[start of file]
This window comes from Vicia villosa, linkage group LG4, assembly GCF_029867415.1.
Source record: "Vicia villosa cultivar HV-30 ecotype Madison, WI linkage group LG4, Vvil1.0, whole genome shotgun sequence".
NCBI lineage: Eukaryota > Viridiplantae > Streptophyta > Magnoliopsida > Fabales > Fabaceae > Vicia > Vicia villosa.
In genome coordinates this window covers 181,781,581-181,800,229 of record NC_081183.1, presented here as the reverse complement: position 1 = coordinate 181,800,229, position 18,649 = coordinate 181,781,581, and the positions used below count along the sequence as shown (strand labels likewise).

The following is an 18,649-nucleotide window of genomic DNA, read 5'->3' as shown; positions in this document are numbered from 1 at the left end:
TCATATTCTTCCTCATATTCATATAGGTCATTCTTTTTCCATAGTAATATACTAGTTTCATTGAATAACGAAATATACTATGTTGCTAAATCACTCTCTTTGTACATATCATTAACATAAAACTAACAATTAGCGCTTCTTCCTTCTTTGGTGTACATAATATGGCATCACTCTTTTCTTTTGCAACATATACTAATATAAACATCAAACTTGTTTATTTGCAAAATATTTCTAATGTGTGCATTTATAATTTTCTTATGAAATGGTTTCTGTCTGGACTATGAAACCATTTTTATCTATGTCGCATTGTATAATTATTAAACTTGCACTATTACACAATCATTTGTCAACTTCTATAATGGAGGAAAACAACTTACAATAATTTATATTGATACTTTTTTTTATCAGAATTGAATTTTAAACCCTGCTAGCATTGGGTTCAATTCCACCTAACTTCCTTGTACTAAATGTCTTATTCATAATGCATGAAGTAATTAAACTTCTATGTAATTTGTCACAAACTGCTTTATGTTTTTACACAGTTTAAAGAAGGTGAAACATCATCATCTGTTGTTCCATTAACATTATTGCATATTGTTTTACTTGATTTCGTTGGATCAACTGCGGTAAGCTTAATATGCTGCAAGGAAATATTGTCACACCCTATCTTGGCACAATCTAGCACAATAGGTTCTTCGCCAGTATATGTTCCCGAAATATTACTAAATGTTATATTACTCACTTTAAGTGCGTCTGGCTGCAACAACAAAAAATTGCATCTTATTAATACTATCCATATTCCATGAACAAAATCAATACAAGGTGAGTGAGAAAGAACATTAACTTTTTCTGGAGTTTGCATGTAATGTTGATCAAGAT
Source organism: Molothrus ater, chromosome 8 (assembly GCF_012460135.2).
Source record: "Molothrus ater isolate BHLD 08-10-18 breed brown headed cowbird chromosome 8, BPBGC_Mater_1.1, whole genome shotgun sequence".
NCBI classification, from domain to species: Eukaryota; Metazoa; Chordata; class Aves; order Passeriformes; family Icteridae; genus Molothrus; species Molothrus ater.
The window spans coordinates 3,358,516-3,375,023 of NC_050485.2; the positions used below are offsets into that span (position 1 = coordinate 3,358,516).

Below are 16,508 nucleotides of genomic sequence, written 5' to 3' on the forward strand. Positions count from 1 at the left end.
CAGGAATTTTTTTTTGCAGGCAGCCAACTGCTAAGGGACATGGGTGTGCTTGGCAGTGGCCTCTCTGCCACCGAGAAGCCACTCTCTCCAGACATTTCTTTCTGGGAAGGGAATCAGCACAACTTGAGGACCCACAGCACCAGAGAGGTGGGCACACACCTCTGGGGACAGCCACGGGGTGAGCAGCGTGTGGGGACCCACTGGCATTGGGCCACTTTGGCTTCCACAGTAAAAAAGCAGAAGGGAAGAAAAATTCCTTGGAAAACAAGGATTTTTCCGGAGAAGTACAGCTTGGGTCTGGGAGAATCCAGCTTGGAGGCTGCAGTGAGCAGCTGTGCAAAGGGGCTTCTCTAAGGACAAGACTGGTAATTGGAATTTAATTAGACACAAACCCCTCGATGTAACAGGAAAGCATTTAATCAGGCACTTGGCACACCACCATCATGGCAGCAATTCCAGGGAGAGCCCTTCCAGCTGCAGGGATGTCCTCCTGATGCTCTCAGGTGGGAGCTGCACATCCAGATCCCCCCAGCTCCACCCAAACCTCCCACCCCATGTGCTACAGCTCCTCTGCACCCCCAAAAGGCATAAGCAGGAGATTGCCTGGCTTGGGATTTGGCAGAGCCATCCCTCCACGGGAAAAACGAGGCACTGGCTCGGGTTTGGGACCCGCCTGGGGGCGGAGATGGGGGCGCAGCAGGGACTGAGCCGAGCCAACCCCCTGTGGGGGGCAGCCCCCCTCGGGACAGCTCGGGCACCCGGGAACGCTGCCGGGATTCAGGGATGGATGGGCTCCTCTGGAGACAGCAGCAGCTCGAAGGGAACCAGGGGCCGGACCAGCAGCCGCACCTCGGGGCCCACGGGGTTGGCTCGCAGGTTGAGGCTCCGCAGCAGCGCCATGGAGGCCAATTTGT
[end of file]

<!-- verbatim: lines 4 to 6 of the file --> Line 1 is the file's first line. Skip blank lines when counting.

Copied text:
In genome coordinates this window covers 181,781,581-181,800,229 of record NC_081183.1, presented here as the reverse complement: position 1 = coordinate 181,800,229, position 18,649 = coordinate 181,781,581, and the positions used below count along the sequence as shown (strand labels likewise).

The following is an 18,649-nucleotide window of genomic DNA, read 5'->3' as shown; positions in this document are numbered from 1 at the left end:
TCATATTCTTCCTCATATTCATATAGGTCATTCTTTTTCCATAGTAATATACTAGTTTCATTGAATAACGAAATATACTATGTTGCTAAATCACTCTCTTTGTACATATCATTAACATAAAACTAACAATTAGCGCTTCTTCCTTCTTTGGTGTACATAATATGGCATCACTCTTTTCTTTTGCAACATATACTAATATAAACATCAAACTTGTTTATTTGCAAAATATTTCTAATGTGTGCATTTATAATTTTCTTATGAAATGGTTTCTGTCTGGACTATGAAACCATTTTTATCTATGTCGCATTGTATAATTATTAAACTTGCACTATTACACAATCATTTGTCAACTTCTATAATGGAGGAAAACAACTTACAATAATTTATATTGATACTTTTTTTTATCAGAATTGAATTTTAAACCCTGCTAGCATTGGGTTCAATTCCACCTAACTTCCTTGTACTAAATGTCTTATTCATAATGCATGAAGTAATTAAACTTCTATGTAATTTGTCACAAACTGCTTTATGTTTTTACACAGTTTAAAGAAGGTGAAACATCATCATCTGTTGTTCCATTAACATTATTGCATATTGTTTTACTTGATTTCGTTGGATCAACTGCGGTAAGCTTAATATGCTGCAAGGAAATATTGTCACACCCTATCTTGGCACAATCTAGCACAATAGGTTCTTCGCCAGTATATGTTCCCGAAATATTACTAAATGTTATATTACTCACTTTAAGTGCGTCTGGCTGCAACAACAAAAAATTGCATCTTATTAATACTATCCATATTCCATGAACAAAATCAATACAAGGTGAGTGAGAAAGAACATTAACTTTTTCTGGAGTTTGCATGTAATGTTGATCAAGAT